Every summer I take some junior high school students to Camp Red Bud, in Lake Ozark State Park, for camping. One night in 1976, I awakened about 11:00 P.M. I looked out the door of my cabin and saw a tall, slender, graceful girl or woman in a long white gown or dress moving silently through the camp. She moved so gracefully that I would have said she was floating in the air, except that I could see the front of her dress move at the knee with each step. She had something on her head, but in the dark I couldn't see what it was, nor could I see her face.
At that time I didn't think it was so very strange. I knew that there were some camp counselors, high school and college girls, living in a cabin on one of the campsites and a similar group in a cabin on the other side. I supposed that my "lady in white" was a counselor from one group going to visit the counselors in the other cabin, so I went back to sleep. About 1:00 A.M., I awoke again (I don't know why), and saw this same woman again, this time moving through the camp in the opposite direction. I Still thought she must be one of the girl counselors, this time returning from a visit to the other girl counselors' cabin. The next morning, I chided the counselors about keeping such late hours and to my amazement, they didn't know what I was talking about! None of them had been outside their cabins all night long.
I saw this person once more during the camp week. I told the campers what I had seen, wondering if perhaps she was our good fairy, our guardian angel. Some of the campers said they saw her later in the week, but after that week, we never saw her again. We have never found out who or what she was. Perhaps the story in your magazine offers a possible explanation, or perhaps it deepens the mystery.
Anyhow, "The Woman in White" has been a favorite campfire story at Camp Red Bud every year since we saw her. This year by adding your account to mine, it should be an even better story.

O. A. Wilson, Jr.,
Jerseyville, Illinois



Bittersweet, Inc.

So glad to learn your winter issue features Laura Ingalls Wilder. I look forward to reading and sharing it. I serve as a resource person for programs and displays relating to "Laura" in the Washington, Virginia, Maryland area.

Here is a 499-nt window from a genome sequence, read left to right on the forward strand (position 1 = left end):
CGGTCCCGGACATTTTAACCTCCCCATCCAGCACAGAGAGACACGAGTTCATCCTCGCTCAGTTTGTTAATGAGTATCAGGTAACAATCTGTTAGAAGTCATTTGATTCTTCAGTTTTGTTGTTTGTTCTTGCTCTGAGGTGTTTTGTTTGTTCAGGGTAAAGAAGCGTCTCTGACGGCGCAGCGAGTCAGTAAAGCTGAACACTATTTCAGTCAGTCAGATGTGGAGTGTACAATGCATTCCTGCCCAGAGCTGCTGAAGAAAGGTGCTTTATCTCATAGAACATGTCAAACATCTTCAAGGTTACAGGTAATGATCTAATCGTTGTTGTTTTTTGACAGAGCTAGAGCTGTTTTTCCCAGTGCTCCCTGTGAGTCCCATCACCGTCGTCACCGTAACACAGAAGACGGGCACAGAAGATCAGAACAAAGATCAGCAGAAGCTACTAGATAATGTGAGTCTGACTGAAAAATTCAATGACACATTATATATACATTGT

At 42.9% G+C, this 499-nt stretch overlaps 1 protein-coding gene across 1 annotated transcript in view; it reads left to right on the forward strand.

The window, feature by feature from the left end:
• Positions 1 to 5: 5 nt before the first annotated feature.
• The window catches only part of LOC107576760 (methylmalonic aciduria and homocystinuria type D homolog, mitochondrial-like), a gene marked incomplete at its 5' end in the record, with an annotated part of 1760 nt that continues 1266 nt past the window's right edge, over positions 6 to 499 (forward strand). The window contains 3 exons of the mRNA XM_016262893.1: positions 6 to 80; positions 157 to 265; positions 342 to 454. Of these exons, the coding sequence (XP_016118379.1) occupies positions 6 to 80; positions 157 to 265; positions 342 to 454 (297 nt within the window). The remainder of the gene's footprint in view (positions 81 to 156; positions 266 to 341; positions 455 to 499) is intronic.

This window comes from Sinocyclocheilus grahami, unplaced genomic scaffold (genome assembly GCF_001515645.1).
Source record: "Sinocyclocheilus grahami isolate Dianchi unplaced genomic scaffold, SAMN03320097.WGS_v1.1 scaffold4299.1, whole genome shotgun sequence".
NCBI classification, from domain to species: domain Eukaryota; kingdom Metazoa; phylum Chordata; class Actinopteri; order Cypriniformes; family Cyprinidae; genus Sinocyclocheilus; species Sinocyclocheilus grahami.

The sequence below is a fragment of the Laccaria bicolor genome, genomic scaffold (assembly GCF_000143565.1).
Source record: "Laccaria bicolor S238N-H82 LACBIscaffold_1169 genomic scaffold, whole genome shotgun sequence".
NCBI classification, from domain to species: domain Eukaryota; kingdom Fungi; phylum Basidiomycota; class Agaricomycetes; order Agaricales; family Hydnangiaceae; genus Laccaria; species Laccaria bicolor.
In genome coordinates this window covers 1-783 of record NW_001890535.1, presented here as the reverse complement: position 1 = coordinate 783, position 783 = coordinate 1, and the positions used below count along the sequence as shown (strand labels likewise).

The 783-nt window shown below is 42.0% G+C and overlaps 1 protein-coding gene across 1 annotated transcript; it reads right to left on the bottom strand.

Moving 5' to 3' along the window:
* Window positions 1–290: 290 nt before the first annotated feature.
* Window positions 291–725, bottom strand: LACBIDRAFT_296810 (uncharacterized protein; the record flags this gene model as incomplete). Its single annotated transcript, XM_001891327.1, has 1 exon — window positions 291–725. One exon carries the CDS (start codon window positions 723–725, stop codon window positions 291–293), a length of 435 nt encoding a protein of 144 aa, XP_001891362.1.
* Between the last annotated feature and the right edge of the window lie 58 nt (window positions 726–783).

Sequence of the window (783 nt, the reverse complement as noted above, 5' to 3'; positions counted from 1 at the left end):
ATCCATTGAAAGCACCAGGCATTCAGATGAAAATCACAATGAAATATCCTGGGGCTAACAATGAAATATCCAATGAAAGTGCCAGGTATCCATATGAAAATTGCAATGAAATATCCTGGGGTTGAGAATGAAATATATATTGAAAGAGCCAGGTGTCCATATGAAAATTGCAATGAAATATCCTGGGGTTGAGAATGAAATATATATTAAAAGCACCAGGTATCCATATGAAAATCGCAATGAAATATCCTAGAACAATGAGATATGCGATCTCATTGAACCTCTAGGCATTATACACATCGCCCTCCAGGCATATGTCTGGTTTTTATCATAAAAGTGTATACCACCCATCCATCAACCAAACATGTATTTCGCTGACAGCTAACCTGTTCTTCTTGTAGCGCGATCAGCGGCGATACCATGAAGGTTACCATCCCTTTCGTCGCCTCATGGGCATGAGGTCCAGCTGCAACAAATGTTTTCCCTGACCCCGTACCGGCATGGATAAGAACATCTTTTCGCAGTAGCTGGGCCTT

I saw BITTERSWEET magazine for the first time when I was at Rocky Ridge Farm doing research. I visited Lebanon and talked with many enthusiastic people. I was very impressed with the quality of your work.

Alene M. Warnock,
Port Republic, MD



Bittersweet:

I would like to make comment on your Model T article in Winter 1979 magazine.
A Model T didn't have brakes on two wheels, it was a brake drum in the transmission. That's why it would tear up the rear end.
The only brake on the rear wheels was an emergency brake which operated by a hand lever only.
I would like to talk to you in person about a Model T Ford. I learn to drive on a Model T.
I might give you some other interesting stories about wood carving.
I wear a snow white beard and play Santa Claus.

Earl Hall,
Licking, Missouri



The BITTERSWEET staff, front row, left to right, editors--John Shore, business; Kathy Long, circulation; Rebecca Baldwin, publicity; Patsy Watts, first semester story editor; Melinda Stewart, present story editor; Mary Day, layout; Mary Schmalstig, photography. Row two--Ellen Massey, advisor; Carl Davis, Mark Engs-berg, Kyle Burke, Chris Cotrel, Gerry Darnell. Row three--Lea Ann Anderson, Jill Splan, Gina Jennings, Tracy Waterman, Carmen Broyles, Pearl Massey, typist. Top row--James Heck, art editor; Mike King, Todd Waterman, Linda Lee.

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Copyright 1981 BITTERSWEET, INC.